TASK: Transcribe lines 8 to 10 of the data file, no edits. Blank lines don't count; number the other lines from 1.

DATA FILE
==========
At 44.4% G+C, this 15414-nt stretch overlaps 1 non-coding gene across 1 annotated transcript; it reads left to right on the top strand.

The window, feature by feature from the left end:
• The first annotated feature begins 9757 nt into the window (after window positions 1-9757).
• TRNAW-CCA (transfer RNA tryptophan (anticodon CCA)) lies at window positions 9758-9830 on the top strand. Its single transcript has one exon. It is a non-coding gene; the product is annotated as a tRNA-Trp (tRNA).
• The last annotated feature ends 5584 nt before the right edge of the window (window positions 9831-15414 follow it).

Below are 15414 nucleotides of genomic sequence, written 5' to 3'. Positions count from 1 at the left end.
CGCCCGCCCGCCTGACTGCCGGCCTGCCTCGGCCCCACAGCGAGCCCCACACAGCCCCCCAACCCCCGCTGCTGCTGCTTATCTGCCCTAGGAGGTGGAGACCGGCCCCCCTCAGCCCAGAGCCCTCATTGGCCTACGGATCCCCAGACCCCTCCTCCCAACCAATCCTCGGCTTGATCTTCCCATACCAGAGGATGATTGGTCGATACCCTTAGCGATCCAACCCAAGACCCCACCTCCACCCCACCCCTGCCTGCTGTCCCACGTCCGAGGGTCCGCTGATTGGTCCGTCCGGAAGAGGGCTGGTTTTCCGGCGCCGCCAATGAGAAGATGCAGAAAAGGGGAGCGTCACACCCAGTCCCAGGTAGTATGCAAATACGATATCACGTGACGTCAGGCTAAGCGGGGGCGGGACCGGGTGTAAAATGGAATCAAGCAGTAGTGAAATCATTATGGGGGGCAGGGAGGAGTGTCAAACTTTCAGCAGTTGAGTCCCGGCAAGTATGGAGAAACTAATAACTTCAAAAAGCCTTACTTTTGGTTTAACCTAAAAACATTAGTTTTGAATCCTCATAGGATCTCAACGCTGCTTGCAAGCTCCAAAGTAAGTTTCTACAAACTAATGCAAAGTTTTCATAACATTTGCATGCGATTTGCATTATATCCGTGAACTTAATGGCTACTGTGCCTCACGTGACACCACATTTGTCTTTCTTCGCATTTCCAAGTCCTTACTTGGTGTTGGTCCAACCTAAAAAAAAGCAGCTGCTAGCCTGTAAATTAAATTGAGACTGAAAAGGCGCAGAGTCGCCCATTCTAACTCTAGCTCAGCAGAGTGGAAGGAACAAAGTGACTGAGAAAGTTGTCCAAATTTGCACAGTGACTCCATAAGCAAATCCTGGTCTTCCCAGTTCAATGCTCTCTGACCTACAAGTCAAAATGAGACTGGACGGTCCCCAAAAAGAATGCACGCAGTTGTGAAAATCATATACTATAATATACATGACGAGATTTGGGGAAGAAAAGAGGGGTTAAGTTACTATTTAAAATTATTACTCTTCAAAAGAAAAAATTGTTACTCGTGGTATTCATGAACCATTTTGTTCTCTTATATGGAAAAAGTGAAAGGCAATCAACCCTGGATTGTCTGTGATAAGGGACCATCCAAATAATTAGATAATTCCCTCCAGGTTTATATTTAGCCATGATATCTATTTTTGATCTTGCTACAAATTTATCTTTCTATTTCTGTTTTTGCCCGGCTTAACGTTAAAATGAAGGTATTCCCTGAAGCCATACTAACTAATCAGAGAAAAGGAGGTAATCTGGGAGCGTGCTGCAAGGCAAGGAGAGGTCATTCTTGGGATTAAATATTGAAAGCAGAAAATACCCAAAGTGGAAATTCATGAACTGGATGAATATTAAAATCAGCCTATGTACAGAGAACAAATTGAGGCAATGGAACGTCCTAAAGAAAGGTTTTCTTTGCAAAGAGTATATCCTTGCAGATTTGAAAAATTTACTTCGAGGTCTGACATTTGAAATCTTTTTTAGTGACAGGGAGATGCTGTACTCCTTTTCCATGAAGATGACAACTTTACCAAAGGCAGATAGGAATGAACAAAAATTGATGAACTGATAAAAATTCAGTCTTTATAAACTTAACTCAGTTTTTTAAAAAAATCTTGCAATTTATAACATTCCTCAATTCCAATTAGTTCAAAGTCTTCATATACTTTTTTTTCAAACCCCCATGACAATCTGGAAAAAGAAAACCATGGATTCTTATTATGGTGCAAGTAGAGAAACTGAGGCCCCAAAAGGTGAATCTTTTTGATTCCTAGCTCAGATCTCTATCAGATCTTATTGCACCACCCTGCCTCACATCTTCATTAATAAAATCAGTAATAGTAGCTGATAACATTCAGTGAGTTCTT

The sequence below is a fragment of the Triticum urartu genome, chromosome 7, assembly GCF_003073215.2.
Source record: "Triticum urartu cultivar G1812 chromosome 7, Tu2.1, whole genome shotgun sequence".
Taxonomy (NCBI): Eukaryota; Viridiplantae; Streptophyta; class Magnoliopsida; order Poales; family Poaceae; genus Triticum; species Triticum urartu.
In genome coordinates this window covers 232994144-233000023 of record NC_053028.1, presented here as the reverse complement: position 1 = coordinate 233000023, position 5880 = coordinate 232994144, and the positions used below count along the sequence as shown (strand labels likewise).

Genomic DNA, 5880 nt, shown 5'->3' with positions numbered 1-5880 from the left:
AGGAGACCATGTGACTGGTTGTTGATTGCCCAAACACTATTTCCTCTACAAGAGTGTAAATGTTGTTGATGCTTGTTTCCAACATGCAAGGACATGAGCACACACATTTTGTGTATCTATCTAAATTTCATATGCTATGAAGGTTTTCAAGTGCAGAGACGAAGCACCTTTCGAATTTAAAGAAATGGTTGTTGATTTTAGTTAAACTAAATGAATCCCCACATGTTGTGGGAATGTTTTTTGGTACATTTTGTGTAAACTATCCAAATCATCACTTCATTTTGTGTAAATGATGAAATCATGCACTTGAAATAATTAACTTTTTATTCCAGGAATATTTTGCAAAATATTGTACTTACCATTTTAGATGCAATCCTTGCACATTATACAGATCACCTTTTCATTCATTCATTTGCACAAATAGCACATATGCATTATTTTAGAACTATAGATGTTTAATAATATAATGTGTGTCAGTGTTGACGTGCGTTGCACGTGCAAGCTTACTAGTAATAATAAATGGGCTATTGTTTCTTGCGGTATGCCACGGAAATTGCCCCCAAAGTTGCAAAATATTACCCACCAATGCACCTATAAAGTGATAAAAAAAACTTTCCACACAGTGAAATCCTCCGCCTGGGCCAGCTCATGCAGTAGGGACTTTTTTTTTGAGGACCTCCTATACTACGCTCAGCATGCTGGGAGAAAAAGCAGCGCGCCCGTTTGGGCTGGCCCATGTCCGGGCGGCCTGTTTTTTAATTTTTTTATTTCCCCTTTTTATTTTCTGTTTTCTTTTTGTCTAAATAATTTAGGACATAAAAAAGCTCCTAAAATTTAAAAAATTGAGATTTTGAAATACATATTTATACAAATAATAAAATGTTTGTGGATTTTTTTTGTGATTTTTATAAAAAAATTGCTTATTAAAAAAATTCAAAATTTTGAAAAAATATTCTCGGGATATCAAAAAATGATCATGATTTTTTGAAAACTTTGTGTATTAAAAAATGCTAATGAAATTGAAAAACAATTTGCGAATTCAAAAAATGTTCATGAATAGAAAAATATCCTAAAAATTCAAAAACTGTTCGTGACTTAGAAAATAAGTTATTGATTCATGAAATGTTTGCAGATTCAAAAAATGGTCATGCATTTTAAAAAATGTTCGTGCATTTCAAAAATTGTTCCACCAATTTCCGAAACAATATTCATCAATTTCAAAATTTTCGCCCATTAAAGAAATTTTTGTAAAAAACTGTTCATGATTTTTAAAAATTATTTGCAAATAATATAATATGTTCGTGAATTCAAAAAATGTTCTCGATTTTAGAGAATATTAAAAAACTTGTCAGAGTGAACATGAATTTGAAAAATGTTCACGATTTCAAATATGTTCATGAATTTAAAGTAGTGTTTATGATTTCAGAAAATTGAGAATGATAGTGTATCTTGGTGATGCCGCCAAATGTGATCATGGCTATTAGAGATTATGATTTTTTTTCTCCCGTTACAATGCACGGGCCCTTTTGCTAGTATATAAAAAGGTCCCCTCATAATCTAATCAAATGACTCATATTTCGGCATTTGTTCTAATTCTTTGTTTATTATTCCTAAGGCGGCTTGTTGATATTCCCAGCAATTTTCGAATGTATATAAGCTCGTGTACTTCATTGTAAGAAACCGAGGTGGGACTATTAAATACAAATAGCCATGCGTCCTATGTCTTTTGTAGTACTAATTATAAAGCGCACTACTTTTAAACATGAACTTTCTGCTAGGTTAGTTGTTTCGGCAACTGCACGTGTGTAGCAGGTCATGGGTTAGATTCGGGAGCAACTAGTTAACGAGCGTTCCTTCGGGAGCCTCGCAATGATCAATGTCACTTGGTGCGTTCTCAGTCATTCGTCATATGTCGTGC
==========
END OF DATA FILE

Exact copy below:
The sequence below is a fragment of the Triticum urartu genome, chromosome 7, assembly GCF_003073215.2.
Source record: "Triticum urartu cultivar G1812 chromosome 7, Tu2.1, whole genome shotgun sequence".
Taxonomy (NCBI): Eukaryota; Viridiplantae; Streptophyta; class Magnoliopsida; order Poales; family Poaceae; genus Triticum; species Triticum urartu.